From there, he said, his interest in local history expanded into other areas. He said he’s currently researching the African-American communities that settled in Sag Harbor in the 19th century, and wants to “play up” the history of various diverse segments of the county’s population.

“We all have a story to tell and I want to help tell those stories,” he said last Wednesday.

County Legislator Ed Romaine (R-Center Moriches) liked the choice.

“I could not think of a more appropriate historian for this county, who has great knowledge and love for the history of this county, than Peter Fox Cohalan,” he said Friday.

Mr. Romaine recalled that when he was teacher in Hauppauge in 1971, Mr. Cohalan, then Islip Town supervisor, came to speak to his high school history club.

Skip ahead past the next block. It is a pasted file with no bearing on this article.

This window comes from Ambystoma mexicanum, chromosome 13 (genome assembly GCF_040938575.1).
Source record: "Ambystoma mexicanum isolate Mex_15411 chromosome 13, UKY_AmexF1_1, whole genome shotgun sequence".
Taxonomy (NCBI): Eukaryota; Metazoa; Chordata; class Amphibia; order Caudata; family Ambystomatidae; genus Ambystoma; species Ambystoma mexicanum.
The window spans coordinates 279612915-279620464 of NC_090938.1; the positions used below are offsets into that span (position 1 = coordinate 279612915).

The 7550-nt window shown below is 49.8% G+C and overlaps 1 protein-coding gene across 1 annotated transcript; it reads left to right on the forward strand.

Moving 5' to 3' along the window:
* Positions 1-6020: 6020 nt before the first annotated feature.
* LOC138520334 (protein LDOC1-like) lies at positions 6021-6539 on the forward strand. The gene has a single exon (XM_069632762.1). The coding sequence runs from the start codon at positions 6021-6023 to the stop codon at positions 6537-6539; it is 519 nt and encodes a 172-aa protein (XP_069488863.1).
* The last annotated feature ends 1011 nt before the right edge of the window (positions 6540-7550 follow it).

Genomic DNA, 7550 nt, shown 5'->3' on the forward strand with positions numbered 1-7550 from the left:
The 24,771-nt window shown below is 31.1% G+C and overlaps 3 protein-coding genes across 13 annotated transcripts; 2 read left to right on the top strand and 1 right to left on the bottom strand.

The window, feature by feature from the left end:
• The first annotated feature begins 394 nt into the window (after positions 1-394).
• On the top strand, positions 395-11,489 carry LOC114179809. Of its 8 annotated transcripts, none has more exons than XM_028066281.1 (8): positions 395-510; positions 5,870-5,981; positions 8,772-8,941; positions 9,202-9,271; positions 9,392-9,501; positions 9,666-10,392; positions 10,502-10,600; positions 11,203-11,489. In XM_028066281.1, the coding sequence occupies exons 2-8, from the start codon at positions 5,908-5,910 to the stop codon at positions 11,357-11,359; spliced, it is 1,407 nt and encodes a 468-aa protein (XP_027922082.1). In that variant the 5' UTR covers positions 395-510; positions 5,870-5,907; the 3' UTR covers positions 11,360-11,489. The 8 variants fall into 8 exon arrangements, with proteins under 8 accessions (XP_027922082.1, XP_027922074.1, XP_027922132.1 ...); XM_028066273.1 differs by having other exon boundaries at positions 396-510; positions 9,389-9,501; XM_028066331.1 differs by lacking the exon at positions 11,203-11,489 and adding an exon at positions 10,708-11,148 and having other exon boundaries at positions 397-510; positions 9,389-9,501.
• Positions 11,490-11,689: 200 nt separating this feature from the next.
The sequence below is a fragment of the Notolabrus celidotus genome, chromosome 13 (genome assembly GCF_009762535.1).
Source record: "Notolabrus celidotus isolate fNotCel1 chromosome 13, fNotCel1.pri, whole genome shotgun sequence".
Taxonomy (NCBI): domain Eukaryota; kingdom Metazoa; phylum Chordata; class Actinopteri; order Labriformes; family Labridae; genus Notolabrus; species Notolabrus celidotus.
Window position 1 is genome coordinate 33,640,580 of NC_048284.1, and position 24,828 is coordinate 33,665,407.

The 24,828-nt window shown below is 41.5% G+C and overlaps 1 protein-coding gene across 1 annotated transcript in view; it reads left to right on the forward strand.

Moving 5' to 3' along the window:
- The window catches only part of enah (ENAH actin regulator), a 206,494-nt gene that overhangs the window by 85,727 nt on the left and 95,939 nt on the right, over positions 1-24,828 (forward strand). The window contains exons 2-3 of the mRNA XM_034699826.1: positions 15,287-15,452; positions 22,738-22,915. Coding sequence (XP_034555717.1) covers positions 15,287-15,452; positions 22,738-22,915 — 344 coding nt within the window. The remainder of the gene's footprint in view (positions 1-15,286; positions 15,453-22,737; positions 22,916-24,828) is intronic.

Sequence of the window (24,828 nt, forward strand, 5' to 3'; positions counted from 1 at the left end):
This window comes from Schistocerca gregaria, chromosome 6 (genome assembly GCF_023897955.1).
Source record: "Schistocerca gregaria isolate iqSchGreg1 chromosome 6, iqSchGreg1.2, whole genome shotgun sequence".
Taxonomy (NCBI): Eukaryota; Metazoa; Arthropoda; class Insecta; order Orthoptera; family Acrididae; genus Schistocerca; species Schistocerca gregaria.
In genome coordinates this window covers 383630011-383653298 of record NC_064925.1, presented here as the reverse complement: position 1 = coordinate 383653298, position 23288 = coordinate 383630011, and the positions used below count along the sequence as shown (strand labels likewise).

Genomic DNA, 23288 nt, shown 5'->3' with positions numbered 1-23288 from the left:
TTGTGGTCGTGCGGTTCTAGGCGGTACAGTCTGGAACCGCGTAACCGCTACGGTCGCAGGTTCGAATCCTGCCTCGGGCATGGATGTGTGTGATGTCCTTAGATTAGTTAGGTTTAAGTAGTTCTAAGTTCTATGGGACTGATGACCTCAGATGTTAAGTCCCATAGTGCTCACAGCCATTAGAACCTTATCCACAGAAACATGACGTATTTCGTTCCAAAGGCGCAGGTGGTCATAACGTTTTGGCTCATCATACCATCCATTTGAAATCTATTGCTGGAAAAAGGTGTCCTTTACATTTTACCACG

“Everything comes from something, and I think it is so important that through this position, we can explain to the people of Suffolk County where we came from,” Mr. Cohalan said last Wednesday.

The county historian position has been vacant since 2007, and was last held by Lance Mallamo.

tgannon@timesreview.com

04/14/12 7:00am
04/14/2012 7:00 AM

Shelter Island herbalist and educator Sarah Sheppard shared Native Americans stories with children as part of the spring break program, “Montaukett Princess Heather Flower” Thursday morning on the lawn of the Suffolk County Historical Society building in Riverhead.

The children created Native American medicine bags, crafted using rose petals, bay leaves, cinnamon, jasmine flowers, rosemary, cloves and a special stone.